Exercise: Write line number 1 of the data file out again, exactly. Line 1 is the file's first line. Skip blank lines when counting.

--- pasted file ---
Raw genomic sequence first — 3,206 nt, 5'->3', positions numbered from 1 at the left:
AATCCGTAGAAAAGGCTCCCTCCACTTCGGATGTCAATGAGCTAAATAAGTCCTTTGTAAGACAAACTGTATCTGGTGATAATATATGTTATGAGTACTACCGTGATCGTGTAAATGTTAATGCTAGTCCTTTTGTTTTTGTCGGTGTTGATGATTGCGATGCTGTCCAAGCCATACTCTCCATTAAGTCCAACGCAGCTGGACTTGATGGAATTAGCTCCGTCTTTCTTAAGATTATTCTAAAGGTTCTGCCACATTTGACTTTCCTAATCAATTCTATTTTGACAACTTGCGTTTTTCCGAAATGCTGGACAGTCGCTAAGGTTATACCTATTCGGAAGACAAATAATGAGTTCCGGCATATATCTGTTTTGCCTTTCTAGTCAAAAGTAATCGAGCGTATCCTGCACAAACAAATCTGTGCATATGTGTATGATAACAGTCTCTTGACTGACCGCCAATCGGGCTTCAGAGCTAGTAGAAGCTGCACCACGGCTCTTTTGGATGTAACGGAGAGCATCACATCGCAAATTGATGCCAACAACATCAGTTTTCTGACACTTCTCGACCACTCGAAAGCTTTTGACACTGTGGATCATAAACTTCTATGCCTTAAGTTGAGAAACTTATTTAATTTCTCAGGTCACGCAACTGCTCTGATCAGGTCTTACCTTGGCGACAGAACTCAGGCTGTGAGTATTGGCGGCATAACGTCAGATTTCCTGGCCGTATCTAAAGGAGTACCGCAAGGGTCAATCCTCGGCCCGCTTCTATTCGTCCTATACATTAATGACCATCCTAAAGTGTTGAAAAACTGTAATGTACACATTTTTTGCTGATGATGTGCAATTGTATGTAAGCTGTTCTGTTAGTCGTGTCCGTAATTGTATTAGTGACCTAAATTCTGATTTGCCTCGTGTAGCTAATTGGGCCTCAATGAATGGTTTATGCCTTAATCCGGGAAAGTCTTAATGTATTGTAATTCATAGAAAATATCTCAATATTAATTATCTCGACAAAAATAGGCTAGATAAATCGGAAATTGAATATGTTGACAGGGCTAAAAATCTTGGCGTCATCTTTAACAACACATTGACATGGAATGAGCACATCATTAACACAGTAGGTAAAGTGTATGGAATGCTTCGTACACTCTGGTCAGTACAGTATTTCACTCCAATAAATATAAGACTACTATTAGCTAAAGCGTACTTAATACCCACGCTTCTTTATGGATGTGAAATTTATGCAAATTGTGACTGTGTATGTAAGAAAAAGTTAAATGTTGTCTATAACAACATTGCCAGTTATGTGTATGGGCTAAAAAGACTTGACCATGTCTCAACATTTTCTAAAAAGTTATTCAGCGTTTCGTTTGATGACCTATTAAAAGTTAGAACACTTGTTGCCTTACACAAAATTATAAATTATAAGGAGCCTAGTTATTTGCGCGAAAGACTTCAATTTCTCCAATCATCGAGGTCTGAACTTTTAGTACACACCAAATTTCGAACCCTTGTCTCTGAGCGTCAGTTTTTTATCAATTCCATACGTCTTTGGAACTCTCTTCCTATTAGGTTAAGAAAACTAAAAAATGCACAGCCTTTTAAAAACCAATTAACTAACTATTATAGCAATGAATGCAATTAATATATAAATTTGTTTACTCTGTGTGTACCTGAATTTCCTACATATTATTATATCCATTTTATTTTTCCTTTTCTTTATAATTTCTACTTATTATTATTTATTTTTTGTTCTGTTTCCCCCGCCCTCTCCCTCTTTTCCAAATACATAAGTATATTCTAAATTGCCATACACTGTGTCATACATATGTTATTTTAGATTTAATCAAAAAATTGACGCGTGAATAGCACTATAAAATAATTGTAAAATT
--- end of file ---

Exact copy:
Raw genomic sequence first — 3,206 nt, 5'->3', positions numbered from 1 at the left: